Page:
Art retains its appeal (and so does Venice): Biennale visitors set records

The 2022 Venice Biennale always looked like it was going to be a success – in terms of numbers, let alone the art – and so it proved: Covid restrictions and Russia’s invasion of the Ukraine couldn’t prevent a record number of visitors cramming into the city to see more than 1,500 artworks by 213 artists from 58 countries.

The final total hasn’t been specified yet, but more than 800,000 tickets were sold over the seven months (plus the 22,498 who attended the preview).

The record-breaking figure is 35 percent up on the 593,616 visitors in 2019, the last pre-Covid Biennale – though the fair did run for 197 days in 2022 rather than the 173 that year. Still, the average daily figure for visitors in 2019 was 3,431, and for 2022 it was 4,062; and for most of the Biennale’s run you could certainly feel the extra 600 bodies around the exhibits (and in the coffee queue).

It’s interesting to see how many of them were prepared to travel during pandemic restrictions. Biennale President Roberto Cicutto commented on the “low presence of visitors from the Asian area” – especially China, presumably – but still 59 percent of visitors were foreign.

A couple of other numbers of notes: around 10,000 journalists registered as press, which we think was slightly down on the 2019 total; certainly more attended the pre-opening week then. And while the Biennale website actually had fewer page views in total – 9.5 million in 2019 against 7.9 million in 2022, despite the 24 fewer days – the difference can presumably be accounted for by the preference for social media, with two million interactions of one kind or another in 2022 (the organisers don’t seem to have been counting in 2019).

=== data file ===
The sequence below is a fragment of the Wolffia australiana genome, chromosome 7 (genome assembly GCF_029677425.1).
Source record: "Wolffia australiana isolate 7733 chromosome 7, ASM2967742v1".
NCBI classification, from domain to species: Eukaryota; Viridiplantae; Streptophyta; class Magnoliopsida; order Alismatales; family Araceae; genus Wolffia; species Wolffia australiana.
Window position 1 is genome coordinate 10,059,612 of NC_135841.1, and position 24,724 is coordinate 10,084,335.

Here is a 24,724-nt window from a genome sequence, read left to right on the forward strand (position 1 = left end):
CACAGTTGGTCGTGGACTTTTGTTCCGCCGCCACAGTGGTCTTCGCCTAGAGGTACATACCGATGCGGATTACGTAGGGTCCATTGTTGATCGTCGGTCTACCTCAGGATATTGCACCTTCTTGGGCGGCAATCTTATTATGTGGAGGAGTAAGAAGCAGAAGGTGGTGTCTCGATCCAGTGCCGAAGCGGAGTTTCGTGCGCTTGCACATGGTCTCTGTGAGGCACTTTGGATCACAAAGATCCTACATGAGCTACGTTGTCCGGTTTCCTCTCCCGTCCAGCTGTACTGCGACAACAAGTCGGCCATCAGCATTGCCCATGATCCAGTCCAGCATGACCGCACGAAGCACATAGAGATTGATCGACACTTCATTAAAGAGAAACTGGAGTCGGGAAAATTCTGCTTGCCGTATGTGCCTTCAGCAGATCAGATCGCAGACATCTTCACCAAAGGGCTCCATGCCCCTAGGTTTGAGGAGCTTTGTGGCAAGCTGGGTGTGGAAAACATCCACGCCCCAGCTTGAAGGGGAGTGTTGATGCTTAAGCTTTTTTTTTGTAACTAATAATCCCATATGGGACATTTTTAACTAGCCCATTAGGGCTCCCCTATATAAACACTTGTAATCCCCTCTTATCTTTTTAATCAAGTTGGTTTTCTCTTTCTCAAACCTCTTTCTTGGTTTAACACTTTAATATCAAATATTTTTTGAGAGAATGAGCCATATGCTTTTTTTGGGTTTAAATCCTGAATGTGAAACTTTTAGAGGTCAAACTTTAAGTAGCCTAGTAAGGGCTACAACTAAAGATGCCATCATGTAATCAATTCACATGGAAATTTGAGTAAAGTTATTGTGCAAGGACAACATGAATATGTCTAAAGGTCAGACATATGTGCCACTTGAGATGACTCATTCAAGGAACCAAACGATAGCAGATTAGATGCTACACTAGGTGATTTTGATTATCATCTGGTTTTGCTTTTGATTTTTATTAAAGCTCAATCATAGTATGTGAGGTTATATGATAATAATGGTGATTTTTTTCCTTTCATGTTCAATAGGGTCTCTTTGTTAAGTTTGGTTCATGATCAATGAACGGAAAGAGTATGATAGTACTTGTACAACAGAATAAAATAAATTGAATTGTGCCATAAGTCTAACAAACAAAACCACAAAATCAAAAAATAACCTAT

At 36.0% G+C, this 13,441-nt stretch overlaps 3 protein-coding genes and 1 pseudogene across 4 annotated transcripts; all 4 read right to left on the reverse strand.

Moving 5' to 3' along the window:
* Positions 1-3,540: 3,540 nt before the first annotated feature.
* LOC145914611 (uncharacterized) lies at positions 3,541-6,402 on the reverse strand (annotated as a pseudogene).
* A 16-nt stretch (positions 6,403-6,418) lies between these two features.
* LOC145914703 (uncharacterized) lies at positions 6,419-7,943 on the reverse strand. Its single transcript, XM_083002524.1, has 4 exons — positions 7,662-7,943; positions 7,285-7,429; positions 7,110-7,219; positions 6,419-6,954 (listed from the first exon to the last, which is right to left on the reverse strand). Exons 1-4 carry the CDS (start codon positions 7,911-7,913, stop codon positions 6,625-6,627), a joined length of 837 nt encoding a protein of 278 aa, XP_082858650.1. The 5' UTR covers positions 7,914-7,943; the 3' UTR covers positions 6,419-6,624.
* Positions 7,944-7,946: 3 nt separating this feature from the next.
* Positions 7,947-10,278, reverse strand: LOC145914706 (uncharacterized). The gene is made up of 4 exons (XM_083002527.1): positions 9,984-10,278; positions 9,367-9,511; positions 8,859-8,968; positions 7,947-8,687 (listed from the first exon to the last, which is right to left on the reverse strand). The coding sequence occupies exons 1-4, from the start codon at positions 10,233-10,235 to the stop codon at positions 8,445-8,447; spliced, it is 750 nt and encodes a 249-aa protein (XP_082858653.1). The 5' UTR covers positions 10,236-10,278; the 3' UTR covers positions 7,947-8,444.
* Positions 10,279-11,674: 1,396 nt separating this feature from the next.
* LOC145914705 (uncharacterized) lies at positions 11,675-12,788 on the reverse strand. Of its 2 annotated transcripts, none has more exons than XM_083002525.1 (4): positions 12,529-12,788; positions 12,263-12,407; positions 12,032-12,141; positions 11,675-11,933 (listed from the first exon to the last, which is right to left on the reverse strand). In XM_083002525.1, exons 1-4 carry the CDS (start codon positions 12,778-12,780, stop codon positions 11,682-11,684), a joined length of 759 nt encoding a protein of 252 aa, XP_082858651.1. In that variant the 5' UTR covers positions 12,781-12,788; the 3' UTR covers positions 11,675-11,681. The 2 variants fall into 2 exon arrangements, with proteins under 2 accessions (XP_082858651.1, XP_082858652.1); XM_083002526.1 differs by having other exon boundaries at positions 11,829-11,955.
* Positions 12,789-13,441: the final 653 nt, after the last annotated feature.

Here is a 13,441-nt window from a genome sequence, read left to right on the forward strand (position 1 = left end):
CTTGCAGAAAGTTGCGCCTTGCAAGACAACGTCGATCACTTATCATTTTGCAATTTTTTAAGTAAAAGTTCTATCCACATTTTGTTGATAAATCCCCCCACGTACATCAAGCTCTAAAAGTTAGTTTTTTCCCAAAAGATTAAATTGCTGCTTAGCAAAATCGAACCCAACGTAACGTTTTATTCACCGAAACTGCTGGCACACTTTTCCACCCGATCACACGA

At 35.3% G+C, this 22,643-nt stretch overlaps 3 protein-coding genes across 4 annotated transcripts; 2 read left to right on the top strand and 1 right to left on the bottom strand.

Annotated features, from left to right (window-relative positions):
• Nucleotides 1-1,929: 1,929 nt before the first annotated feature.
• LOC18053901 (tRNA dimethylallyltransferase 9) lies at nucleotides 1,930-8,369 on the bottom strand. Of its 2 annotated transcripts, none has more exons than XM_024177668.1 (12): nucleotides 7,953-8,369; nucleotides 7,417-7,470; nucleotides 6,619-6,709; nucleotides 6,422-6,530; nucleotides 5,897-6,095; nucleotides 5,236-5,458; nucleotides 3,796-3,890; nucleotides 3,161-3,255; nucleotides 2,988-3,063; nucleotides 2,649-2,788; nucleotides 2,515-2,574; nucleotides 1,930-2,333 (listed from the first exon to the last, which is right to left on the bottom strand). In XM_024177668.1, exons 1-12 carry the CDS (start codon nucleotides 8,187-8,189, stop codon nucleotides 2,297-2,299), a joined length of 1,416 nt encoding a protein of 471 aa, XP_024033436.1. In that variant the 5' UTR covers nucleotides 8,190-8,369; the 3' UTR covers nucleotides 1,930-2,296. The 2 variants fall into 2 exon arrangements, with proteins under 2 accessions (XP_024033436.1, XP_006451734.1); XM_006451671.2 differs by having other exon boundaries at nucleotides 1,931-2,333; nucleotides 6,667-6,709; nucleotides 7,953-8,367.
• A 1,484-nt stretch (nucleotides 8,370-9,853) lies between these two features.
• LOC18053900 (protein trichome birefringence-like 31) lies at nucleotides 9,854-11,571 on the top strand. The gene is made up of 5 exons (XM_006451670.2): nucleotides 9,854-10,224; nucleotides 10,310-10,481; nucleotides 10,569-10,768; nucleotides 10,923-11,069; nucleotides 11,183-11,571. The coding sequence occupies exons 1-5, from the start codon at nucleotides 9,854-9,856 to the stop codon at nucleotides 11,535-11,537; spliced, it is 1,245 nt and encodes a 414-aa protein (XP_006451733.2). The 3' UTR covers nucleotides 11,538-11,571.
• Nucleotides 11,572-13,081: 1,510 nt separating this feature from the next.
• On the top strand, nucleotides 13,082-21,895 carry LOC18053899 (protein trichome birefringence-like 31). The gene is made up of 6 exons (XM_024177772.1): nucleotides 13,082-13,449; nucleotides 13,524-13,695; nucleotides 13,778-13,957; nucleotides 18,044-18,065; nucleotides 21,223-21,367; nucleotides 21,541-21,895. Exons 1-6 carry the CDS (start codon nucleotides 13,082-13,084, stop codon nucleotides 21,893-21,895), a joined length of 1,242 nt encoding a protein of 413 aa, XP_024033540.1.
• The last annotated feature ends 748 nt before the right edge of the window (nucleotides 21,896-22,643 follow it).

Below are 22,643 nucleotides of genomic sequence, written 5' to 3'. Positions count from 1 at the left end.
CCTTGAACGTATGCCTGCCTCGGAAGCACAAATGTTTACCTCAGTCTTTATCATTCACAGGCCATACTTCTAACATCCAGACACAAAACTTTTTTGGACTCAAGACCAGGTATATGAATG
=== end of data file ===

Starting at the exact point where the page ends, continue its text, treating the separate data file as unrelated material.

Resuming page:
Looking to the future, tickets for young people and students represented 30 percent of all visitors, a total of 239,276. Of the 213 artists invited to take part in Cecilia Alemani’s The Milk of Dreams exhibition, 180 were showing at the Biennale for the first time. And we’re told the Biennale will be announcing that its sustainability programme has resulted in a certificate of carbon neutrality for the 2022 Biennale (and indeed all its associated activities, like the Venice International Film Festival).

The Biennale Curator Cecilia Alemani thanked all the participating artists, and you could feel the sense of relief and pride even in her statement for the official press release: “it’s been a very long journey that took us through a pandemic, a cruel war, and a collective sense of uncertainty. To organise this exhibition under such circumstances has been a great adventure, but not one without hurdles and complications. I have conceived this exhibition remotely, with hundreds of studio visits done on zoom with artists from all over the world. Very few artists were able to come and do site visits. Nobody knew if the artworks would get to Venice on time.

“Even if now things seem to have returned to a sort of normalcy, we all know it was an extraordinary period and that it took more than two years to get to this point. The fact that this exhibition could open on time back in April is still somewhat miraculous.”


Next year it’s the turn of the Biennale Architettura, which runs 20 may to 26 November (with a pre-opening on 18 and 19 May).

Sonia Boyce’s Golden Lion installation Feeling Her Way won the award for the Best National Participation at La Biennale di Venezia 2022. It combines video, collage, music and sculpture to present a body of work that centres around the vocal experimentation of five black female musicians. Feeling Her Way was commissioned by the British Council for the British Pavilion
The Golden Lion for the Best Artist in the International Exhibition went to Simone Leigh, a popular choice, for what the jury called “the rigorously researched, virtuosically realised, and powerfully persuasive monumental sculptural opening to the Arsenale, which … provided a compelling entrée to the ideas, sensibilities and approaches constellated and animated throughout ThMilk of Dreams

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